You’ve probably also heard that Iron Fist is a big bag of Orientalist clichés. This is true. It’s far from the worst of its kind, but coming on the heels of Jessica Jones and Luke Cage, both of which took greater risks with both style/mood and cultural point of view, the show feels like a regression. Jones is likable enough that you can’t despise his character, but Danny is still a young white guy’s fantasy about the mystical awesomeness of Asian religion and martial arts.

And the character’s casually entitled attitude makes his posturing more irritating. Picture Bruce Wayne without the cowl and gadgets, or Doctor Strange without the spells, then add an indestructible fist and the demeanor and accent of a trust-fund bro who went to Pepperdine: That’s Danny. He explains and demonstrates “Eastern” practices with the puppy-dog eagerness of guy who spent a week in Thailand and wants everyone to know it totally changed his life. He tells a homeless man in a park “Buddha says your purpose in life is to find your purpose,” chastises one of Michelle’s students by yelling, “The dojo is a place of respect!”, and charms Joy by sitting lotus-style on her doorstep surrounded by flower petals and oranges (“… a Buddhist tradition meant to remind you of our world”). Danny can’t sleep in beds because they’re too soft; he prefers the floor. He never wears shoes. If you are reading this, there is an excellent chance that you either dated this guy or he owes you money. Maybe both.

Those Himalayan monks sure taught him a thing or two, though. Danny can tame a guard dog with an intense stare, backflip over a moving car, grab guns from peoples’ hands, parkour-jump over walls, and shimmy up skyscrapers like Spider-Man. He suffers from a particular form of post-traumatic stress disorder in which you have recurring dreams that look like movie flashbacks, and that keep restating the same exposition over and over without adding anything new.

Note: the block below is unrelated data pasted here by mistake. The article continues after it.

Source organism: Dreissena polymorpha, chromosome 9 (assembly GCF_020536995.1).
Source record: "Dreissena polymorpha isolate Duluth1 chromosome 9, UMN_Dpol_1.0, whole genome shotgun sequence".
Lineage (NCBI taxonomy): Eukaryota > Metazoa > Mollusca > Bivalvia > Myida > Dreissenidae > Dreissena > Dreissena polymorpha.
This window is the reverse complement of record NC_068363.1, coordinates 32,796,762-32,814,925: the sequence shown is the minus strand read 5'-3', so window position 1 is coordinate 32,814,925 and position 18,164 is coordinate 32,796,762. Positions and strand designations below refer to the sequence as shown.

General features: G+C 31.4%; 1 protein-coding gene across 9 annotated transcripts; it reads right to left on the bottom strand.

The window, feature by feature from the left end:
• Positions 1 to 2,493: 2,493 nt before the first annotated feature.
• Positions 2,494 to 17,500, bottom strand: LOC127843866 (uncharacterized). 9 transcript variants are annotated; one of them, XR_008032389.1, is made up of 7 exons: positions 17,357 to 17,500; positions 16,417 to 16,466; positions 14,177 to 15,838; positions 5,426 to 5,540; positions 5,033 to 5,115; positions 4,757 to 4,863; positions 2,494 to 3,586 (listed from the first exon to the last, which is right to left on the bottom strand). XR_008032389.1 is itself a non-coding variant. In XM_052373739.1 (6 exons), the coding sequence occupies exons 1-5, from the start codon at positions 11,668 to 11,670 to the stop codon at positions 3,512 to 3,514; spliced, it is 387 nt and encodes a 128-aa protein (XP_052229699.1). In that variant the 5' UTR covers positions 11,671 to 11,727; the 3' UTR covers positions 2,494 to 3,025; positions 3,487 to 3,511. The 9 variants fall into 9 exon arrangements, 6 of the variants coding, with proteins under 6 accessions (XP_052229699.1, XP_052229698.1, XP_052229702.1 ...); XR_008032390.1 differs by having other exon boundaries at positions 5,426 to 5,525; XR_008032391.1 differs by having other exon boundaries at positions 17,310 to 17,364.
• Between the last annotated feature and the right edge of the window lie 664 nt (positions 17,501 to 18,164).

There are many moments where it seems as if the actors and filmmakers have no idea that the script is trying to be funny. When a domineering jerk of a boss tells an employee, “Why don’t you take the rest of the day off,” and the employee replies, “It’s nearly midnight, sir,” it’s hard to tell from the tone of the actors’ performances if the employee is reacting to the boss’ incorrect use of the word “day” or if he has Stockholm Syndrome and would rather just soldier on till morning.

No lie: This show is a bummer, especially after the innovations of Jessica Jones and Luke Cage and the minor miracle of Logan, the first Marvel movie filled with everyday people, some of whom happen to have superpowers. The streaming service’s format and brand loyalty encourage superhero stories in a Logan vein, where the stakes are intimate and personal — not How can I stop this lizard man with an English accent from destroying the universe, but Is this man who made my life hell going to get away with it? or Can I prevent these crooked real-estate developers from ruining my neighborhood? And now the Marvel Netflix universes are converging in a subtler way than on the big screens where Disney’s Marvel spectaculars play out, with performers like Rosario Dawson and Carrie-Anne Moss showing up across productions and carrying on like hard-boiled character actors in a 1940s Warner Bros. crime film (Dawson in particular is a treat; she always seems as if she’s on the verge of raising her eyebrow and smirking), and the directors going for more of a film noir or pre-war crime thriller vibe that treats New York City as the best special effect of all. Unfortunately, despite the presence of energetic filmmakers like John Dahl (Rounders) and RZA (who directed episode six), Iron Fist doesn’t really feel like it’s an organic part of either approach to the Marvel universe. It feels like an afterthought, one that will require more than half a day to dismiss.

Netflix’s Iron Fist Is a Tedious, Unremarkable Bummer